Junior Chess

Junior chess

Junior ChessJunior ChessJunior ChessJunior ChessJunior ChessJunior ChessJunior Chess
Quite simply we recognise that the junior chess players of today are the adult chess players of the future and without them,The game of chess will decline.

Benefits of Playing Chess
If your school already runs a chess club then you will be aware of the benefits to the children involved. There are so many reasons to play chess, but here are just a few:
  • Chess is fun.
  • Helps improve concentration.
  • Develops logical reasoning.
  • Chess encourages planning ahead and foreseeing consequences.
  • Chess helps develop self-confidence.
  • Chess enhances reading, memory, language, and mathematical abilities; it fosters critical, creative, and original thinking.
  • Chess reaches boys and girls regardless of their natural abilities.
How Can We Help?
There are a number of ways that the Hull & District Chess Association can help local primary schools, some of which are listed below:
There are many experienced players and coaches within the Hull area who could provide you with information on how to set-up and run a junior chess club within your school.
If you need any chess equipment then we can put you in touch with suppliers who are prepared to give very attractive price reductions to junior and school chess clubs. In certain cases we may be able to organise some equipment for you to loan during a start-up period. and clubs under a developing junior chess initiative. who schools must contact direct for details.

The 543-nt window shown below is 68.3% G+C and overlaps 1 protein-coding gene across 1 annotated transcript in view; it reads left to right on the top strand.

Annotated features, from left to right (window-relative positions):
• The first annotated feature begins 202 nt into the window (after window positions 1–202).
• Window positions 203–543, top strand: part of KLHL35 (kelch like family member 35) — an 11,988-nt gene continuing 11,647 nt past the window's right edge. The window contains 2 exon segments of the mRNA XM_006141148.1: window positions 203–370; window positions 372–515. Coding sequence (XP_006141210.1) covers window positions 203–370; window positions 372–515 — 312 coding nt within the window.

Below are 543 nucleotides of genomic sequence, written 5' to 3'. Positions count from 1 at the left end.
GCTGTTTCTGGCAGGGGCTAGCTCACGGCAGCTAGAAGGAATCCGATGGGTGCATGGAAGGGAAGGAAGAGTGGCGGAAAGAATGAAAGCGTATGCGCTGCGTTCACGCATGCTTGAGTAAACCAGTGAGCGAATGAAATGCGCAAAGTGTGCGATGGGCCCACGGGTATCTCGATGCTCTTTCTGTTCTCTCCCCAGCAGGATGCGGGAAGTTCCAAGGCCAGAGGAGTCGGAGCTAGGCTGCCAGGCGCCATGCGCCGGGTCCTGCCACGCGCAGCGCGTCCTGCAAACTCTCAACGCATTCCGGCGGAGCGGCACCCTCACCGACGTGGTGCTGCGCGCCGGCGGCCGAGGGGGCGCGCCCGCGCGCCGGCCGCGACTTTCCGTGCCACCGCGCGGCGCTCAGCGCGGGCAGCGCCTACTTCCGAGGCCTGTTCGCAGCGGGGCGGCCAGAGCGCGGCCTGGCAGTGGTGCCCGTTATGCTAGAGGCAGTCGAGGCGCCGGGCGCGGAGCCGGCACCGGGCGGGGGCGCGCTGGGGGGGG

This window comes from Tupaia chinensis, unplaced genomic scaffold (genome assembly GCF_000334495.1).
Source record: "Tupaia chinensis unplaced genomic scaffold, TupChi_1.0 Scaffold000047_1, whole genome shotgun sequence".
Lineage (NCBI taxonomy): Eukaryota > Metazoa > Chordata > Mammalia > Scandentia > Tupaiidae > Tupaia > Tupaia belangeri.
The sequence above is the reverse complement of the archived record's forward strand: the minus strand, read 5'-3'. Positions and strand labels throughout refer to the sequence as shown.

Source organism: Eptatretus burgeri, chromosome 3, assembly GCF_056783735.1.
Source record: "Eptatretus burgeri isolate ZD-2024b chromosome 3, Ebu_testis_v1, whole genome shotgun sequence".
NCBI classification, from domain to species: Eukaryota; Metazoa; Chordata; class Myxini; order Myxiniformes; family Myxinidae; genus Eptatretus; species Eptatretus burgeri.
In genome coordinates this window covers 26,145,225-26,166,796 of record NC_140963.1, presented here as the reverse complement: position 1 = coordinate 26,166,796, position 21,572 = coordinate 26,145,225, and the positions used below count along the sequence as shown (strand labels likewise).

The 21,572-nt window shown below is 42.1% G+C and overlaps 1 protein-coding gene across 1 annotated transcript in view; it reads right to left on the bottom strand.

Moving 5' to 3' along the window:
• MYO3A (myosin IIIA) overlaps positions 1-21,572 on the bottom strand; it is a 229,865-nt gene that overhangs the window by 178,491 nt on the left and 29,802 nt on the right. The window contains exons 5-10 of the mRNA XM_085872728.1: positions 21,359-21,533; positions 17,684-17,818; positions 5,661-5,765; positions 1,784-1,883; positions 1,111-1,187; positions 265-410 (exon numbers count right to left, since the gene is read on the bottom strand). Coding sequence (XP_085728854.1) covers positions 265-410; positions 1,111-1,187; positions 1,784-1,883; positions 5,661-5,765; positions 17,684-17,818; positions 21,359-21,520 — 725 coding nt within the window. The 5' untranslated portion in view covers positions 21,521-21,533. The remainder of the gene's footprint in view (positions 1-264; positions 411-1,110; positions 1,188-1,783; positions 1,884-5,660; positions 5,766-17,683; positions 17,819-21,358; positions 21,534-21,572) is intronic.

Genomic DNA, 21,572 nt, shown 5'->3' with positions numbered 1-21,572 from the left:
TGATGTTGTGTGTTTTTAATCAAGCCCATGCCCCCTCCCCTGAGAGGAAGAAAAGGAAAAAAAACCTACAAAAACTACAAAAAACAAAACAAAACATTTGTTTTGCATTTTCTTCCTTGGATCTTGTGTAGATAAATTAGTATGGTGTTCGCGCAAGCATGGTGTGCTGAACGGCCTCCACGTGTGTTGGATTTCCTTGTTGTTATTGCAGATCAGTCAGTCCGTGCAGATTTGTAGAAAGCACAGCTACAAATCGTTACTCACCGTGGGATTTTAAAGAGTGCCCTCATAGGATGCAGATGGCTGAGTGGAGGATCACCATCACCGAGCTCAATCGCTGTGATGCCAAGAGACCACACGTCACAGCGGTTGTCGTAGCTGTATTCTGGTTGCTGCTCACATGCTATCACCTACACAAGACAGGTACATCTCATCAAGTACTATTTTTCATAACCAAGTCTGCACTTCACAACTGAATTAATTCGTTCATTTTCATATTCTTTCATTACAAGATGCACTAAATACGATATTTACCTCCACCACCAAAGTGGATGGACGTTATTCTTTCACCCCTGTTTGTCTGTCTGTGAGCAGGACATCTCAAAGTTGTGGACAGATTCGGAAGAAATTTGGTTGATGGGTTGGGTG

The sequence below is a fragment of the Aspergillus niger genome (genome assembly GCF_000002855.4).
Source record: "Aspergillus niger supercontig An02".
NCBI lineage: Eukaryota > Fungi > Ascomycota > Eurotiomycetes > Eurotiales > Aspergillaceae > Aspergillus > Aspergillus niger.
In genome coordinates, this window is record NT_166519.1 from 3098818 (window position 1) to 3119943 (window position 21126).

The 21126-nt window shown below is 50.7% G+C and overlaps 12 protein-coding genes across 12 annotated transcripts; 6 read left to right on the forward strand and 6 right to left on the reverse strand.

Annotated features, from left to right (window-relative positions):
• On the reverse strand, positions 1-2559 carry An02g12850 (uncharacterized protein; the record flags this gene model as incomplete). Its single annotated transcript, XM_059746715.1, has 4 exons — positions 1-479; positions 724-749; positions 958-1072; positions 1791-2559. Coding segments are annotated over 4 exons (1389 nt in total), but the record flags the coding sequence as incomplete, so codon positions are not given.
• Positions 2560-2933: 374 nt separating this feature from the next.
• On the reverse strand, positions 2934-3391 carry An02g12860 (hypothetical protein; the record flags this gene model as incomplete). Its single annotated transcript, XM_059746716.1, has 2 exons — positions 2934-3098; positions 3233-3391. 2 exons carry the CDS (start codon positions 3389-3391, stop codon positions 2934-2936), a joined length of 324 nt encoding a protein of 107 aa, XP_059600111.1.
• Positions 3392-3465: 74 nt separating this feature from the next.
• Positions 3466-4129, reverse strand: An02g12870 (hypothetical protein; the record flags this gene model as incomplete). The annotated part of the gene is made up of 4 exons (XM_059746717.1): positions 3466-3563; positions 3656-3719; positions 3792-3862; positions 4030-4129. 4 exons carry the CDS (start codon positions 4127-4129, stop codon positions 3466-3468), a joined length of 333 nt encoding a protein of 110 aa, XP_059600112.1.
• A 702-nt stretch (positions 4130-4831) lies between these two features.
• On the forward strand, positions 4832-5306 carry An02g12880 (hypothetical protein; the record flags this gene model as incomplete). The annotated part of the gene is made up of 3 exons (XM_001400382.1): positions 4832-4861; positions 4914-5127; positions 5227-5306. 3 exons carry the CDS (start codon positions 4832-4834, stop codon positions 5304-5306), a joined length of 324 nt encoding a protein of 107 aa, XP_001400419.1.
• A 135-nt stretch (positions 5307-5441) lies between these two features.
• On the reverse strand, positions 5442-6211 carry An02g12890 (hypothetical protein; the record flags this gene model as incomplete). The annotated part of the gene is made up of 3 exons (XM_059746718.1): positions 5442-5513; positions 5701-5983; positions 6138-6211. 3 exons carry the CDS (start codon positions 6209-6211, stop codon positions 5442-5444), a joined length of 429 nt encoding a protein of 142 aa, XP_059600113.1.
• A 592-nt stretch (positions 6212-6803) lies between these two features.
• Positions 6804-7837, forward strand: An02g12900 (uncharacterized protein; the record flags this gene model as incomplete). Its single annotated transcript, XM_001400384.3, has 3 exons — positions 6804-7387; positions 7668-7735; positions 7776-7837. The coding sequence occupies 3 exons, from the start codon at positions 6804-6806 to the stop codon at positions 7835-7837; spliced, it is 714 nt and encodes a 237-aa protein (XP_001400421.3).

Our junior coaches and other players will be able to provide you with information on chess basics - there are many free learning resources on the World Wide Web and we know where some of the best reside!
We can investigate whether there are any local players or coaches who might be able to assist with coaching in your school's chess club.
If there are enough schools interested, we might be able to help organise some local inter-schools competitions.

 

For most children, our modern industrial society is restrictive.
Their social status and economic worth are postponed until adulthood.
But chess can offer a rare entry into the adult world.
Children who are reasonably good at the game can find themselves playing at least as well as, or even better than, educated adults.
These adults - who might be doctors, lawyers, professors or other successful professionals - often become friends, providing access that is unavailable to most children or even adults of lesser status.
Such early adult contacts make you smarter and better-prepared for life.
For a child, defeating a schoolteacher at chess turns a key relationship on its head and is likely to engender lasting confidence.
Malcolm Pein working to get chess in schools Read more
 
Junior Chess
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